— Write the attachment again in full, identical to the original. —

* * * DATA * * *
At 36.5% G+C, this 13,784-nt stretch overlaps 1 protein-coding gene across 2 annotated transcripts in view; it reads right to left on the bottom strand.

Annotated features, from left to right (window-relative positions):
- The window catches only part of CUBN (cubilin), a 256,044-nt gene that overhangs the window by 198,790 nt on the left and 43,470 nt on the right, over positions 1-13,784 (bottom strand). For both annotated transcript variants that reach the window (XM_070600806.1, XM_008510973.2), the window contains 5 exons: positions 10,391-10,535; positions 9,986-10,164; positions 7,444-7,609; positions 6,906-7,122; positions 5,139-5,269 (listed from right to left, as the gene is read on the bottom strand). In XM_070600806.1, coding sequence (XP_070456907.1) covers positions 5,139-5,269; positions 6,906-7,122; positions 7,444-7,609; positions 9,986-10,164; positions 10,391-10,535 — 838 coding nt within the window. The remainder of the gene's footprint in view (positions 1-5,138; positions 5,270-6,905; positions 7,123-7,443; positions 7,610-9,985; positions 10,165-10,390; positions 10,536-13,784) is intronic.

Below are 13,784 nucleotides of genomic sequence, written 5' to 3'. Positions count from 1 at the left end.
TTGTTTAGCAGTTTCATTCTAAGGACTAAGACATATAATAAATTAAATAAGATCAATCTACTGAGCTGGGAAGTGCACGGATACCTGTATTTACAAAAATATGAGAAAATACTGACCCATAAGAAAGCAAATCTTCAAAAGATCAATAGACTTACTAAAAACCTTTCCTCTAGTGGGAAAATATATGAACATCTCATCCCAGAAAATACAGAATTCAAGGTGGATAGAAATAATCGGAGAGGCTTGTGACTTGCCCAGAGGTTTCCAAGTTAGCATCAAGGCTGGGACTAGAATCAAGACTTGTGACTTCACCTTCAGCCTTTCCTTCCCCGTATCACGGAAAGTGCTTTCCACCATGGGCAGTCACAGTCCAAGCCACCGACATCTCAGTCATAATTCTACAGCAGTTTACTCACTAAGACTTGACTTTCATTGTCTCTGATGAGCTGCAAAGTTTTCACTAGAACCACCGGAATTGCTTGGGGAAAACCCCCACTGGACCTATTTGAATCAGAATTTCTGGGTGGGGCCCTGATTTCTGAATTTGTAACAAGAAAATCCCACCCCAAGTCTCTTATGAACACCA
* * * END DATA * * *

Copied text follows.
At 36.5% G+C, this 13,784-nt stretch overlaps 1 protein-coding gene across 2 annotated transcripts in view; it reads right to left on the bottom strand.

Annotated features, from left to right (window-relative positions):
- The window catches only part of CUBN (cubilin), a 256,044-nt gene that overhangs the window by 198,790 nt on the left and 43,470 nt on the right, over positions 1-13,784 (bottom strand). For both annotated transcript variants that reach the window (XM_070600806.1, XM_008510973.2), the window contains 5 exons: positions 10,391-10,535; positions 9,986-10,164; positions 7,444-7,609; positions 6,906-7,122; positions 5,139-5,269 (listed from right to left, as the gene is read on the bottom strand). In XM_070600806.1, coding sequence (XP_070456907.1) covers positions 5,139-5,269; positions 6,906-7,122; positions 7,444-7,609; positions 9,986-10,164; positions 10,391-10,535 — 838 coding nt within the window. The remainder of the gene's footprint in view (positions 1-5,138; positions 5,270-6,905; positions 7,123-7,443; positions 7,610-9,985; positions 10,165-10,390; positions 10,536-13,784) is intronic.

Below are 13,784 nucleotides of genomic sequence, written 5' to 3'. Positions count from 1 at the left end.
TTGTTTAGCAGTTTCATTCTAAGGACTAAGACATATAATAAATTAAATAAGATCAATCTACTGAGCTGGGAAGTGCACGGATACCTGTATTTACAAAAATATGAGAAAATACTGACCCATAAGAAAGCAAATCTTCAAAAGATCAATAGACTTACTAAAAACCTTTCCTCTAGTGGGAAAATATATGAACATCTCATCCCAGAAAATACAGAATTCAAGGTGGATAGAAATAATCGGAGAGGCTTGTGACTTGCCCAGAGGTTTCCAAGTTAGCATCAAGGCTGGGACTAGAATCAAGACTTGTGACTTCACCTTCAGCCTTTCCTTCCCCGTATCACGGAAAGTGCTTTCCACCATGGGCAGTCACAGTCCAAGCCACCGACATCTCAGTCATAATTCTACAGCAGTTTACTCACTAAGACTTGACTTTCATTGTCTCTGATGAGCTGCAAAGTTTTCACTAGAACCACCGGAATTGCTTGGGGAAAACCCCCACTGGACCTATTTGAATCAGAATTTCTGGGTGGGGCCCTGATTTCTGAATTTGTAACAAGAAAATCCCACCCCAAGTCTCTTATGAACACCA